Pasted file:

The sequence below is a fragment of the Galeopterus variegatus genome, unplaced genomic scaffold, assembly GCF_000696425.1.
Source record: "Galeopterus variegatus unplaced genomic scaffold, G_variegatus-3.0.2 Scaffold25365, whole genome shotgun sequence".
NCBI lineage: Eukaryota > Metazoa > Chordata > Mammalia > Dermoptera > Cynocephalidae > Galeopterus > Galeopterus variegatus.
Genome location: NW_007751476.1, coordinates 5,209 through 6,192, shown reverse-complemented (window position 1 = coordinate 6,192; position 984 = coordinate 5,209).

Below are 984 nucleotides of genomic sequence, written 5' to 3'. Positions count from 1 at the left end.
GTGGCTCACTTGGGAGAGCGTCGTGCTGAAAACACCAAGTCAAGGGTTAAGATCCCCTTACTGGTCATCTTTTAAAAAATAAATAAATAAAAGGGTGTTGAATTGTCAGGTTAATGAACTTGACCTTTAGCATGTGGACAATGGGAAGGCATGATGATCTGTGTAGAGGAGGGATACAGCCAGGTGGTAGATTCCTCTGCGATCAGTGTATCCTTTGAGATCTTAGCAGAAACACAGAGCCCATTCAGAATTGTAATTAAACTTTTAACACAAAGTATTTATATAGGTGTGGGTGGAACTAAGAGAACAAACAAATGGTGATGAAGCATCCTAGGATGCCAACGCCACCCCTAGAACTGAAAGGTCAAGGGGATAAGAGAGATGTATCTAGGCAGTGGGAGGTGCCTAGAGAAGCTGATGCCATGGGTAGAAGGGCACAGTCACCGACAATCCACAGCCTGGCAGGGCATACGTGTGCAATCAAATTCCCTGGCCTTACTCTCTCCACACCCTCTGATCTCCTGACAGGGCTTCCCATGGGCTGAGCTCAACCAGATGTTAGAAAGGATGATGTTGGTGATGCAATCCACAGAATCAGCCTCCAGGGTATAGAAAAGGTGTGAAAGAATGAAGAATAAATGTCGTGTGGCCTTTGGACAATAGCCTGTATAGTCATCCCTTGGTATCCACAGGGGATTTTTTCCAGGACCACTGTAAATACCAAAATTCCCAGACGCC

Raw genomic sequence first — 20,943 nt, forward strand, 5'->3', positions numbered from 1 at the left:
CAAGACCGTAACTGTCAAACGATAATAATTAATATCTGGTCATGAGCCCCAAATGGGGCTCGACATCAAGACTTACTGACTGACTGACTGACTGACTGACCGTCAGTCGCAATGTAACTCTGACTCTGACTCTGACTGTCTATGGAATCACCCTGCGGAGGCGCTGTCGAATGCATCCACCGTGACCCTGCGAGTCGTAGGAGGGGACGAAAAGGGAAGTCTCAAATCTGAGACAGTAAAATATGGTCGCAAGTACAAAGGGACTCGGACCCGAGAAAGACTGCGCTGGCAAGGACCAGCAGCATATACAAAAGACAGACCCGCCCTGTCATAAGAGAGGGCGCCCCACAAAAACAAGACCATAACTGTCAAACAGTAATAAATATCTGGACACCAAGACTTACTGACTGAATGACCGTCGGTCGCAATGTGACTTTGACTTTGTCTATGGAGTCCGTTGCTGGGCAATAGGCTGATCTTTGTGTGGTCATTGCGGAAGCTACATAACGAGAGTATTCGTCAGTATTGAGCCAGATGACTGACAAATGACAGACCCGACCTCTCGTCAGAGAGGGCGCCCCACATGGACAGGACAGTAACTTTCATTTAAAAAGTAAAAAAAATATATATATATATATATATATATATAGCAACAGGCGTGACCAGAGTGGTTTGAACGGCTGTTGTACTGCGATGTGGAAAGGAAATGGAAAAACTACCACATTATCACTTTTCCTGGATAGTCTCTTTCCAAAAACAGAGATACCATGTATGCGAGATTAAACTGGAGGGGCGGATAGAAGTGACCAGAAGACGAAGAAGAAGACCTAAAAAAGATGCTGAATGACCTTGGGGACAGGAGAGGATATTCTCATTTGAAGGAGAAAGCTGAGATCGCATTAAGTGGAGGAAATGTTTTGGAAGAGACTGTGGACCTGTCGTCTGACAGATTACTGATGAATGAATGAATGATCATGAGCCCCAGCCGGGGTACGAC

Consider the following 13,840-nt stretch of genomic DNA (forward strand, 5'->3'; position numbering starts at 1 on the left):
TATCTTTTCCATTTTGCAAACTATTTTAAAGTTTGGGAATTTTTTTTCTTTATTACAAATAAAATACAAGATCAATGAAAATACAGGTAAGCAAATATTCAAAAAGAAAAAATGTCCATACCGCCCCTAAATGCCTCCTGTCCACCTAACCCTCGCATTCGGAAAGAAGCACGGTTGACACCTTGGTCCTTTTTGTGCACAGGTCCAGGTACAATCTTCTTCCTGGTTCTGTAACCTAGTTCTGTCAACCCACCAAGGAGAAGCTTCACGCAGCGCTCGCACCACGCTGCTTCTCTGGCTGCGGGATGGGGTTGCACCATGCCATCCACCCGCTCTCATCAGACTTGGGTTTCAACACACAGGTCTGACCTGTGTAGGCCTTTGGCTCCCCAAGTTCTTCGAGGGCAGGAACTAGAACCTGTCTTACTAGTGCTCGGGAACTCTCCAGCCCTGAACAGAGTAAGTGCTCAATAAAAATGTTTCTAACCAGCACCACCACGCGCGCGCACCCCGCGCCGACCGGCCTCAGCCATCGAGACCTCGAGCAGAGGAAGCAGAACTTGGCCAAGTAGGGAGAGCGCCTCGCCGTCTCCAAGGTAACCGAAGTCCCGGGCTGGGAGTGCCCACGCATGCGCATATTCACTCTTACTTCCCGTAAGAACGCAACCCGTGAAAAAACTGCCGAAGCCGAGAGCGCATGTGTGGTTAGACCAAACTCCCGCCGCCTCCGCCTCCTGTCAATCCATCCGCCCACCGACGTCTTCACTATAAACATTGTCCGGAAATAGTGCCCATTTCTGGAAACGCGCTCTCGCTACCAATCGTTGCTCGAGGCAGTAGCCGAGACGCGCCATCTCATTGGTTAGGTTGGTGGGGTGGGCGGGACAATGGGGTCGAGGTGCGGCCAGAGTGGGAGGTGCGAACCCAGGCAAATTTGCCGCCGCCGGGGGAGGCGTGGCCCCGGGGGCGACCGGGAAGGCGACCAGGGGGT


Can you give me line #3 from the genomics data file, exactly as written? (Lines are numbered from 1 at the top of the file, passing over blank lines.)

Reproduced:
NCBI lineage: Eukaryota > Metazoa > Chordata > Mammalia > Dermoptera > Cynocephalidae > Galeopterus > Galeopterus variegatus.